We began our conversation about abstract field painting in 1998, exhibited alongside one other in 2005, and began the moiré series in 2012. The current co-authored work expands on each of our prior practices, including Faruqee’s commitment to modular chroma and geometry and Driscoll’s investigation of indexical materiality. Painting duos are unorthodox: thwarting desires for individualized identity and vision. Prior to collaborating, we each questioned the essentialism of the author’s hand in the history of modern Painting, foreshadowing our artistic partnership.
We layer, calibrate and misalign patterns, amplifying them into luminous atmosphere and volume. Gradients of light and hue define both solid forms and intangible space. Some of our circle paintings present radiating conical volumes while others refer to spectrums, twilight, or perceptual after-images. Using principles of phasing, binary logic, and wave propagation, our paintings engineer pigment and geometry into illusory experiences that provide clues about their material origins. Paint flowing over the edges and various ruptures in the image are by-products of processes that incorporate both gesture and tactility.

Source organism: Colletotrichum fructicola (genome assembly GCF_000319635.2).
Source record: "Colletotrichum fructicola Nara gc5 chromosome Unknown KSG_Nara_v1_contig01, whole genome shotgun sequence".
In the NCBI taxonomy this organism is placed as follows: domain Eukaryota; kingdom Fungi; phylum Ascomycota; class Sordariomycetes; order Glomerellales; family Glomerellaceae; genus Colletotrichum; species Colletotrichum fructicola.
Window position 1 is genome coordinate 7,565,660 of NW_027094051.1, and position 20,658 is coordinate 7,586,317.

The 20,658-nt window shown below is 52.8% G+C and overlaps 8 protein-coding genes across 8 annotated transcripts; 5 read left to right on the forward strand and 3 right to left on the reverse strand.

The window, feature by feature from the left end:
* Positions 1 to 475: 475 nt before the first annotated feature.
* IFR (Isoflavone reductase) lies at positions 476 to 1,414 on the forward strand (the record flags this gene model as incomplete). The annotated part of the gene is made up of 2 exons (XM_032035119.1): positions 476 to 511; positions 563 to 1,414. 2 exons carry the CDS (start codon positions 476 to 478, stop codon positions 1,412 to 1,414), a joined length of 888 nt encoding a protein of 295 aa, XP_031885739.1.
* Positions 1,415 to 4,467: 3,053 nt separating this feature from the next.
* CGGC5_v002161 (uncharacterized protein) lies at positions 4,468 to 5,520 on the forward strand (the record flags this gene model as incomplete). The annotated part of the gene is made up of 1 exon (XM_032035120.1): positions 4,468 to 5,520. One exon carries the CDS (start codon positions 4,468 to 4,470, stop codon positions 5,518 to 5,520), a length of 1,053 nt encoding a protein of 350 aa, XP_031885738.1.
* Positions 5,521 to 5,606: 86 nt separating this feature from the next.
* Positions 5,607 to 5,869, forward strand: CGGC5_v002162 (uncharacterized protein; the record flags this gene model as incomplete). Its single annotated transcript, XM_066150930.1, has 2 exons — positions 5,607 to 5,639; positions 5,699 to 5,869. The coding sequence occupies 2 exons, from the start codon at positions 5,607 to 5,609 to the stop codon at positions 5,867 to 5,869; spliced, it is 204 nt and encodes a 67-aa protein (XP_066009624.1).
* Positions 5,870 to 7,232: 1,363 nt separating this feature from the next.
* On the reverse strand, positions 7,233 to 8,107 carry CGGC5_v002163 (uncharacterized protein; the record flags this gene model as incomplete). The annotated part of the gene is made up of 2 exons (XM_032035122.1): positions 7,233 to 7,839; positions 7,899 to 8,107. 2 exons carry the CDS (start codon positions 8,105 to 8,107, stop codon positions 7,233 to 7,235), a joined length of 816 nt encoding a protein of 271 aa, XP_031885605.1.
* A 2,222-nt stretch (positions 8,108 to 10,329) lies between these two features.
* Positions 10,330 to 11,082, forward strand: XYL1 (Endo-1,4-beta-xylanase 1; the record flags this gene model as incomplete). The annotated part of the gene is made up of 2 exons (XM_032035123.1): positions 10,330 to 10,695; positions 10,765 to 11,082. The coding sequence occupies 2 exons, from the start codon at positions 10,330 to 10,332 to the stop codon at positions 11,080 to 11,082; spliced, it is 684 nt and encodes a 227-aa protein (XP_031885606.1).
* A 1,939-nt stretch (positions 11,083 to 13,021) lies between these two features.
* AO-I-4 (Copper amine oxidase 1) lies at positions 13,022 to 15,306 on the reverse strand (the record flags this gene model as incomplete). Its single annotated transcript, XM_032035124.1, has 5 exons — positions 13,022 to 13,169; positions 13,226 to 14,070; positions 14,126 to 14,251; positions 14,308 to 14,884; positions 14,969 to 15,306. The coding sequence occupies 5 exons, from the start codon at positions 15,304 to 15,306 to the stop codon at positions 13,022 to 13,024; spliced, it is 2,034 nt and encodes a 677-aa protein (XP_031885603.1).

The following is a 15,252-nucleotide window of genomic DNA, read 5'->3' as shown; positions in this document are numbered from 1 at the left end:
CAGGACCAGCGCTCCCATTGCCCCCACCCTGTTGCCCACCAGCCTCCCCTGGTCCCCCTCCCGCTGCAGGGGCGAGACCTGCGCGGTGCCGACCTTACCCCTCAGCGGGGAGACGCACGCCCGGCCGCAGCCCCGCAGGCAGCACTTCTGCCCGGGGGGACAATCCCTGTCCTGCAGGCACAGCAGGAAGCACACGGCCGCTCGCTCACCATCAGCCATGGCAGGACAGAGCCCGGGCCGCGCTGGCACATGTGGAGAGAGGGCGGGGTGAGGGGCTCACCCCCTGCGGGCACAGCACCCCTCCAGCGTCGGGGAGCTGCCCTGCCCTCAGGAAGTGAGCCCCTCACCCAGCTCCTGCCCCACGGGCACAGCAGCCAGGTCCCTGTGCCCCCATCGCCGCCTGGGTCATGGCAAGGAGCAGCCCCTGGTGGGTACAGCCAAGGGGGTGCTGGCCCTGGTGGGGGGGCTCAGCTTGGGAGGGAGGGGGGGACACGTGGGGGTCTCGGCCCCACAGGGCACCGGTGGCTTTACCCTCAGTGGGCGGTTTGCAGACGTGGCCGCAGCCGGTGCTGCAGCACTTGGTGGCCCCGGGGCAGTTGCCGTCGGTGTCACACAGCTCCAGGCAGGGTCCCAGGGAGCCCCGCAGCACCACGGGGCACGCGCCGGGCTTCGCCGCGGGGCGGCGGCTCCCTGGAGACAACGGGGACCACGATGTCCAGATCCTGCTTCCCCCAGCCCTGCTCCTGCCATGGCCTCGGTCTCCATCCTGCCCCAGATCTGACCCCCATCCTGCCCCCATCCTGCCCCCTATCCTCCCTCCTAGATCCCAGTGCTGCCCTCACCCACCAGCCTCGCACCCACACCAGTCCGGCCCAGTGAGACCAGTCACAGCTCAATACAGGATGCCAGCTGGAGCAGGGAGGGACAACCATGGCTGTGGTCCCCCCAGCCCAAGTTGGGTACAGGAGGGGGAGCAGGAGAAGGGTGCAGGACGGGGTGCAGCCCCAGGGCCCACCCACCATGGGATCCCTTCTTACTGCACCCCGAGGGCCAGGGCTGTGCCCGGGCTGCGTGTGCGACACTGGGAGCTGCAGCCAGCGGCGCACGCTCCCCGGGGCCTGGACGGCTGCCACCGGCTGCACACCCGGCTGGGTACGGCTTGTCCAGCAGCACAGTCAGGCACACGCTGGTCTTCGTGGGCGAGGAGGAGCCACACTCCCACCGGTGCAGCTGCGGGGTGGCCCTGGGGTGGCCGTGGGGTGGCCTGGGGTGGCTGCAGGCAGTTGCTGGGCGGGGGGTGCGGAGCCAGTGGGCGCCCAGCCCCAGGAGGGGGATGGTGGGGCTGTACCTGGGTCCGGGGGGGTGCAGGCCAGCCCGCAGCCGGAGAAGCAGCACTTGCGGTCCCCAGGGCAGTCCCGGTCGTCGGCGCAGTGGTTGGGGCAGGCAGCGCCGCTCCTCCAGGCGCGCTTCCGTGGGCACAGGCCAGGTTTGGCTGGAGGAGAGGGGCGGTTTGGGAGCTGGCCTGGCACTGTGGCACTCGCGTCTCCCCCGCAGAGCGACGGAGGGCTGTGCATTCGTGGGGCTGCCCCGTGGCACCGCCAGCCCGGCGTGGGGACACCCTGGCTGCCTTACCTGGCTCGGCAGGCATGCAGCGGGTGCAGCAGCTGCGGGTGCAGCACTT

The most recent paintings introduce a “secondary moiré,” a confounding and sometimes subliminal matrix literally buried within the paintings. These ghost images re-enact screen effects via a textured substrate: vibrating movement on a topographical surface causes each concentric circular line to oscillate, yielding another layer of interference. This interruption of experience uncannily reveals what we perceive as pure light and form to be bits of assembled data. (Absurdly, any documentation of these paintings on screens creates yet additional moirés.)
Inspired by the modularity of digital images, these paintings can only be fully understood in person at varying viewing distances and angles. Moiré itself is a self-generating phenomena: the layers of patterns self-sort as they overlay and interfere with one another. The paintings thus they have a life and mind of their own. They are not images of interference: they are interference. This is the wonder and anxiety that much of contemporary life provokes: a hint of animation and sentience inside the technology.
Anoka Faruqee & David Driscoll, November 2021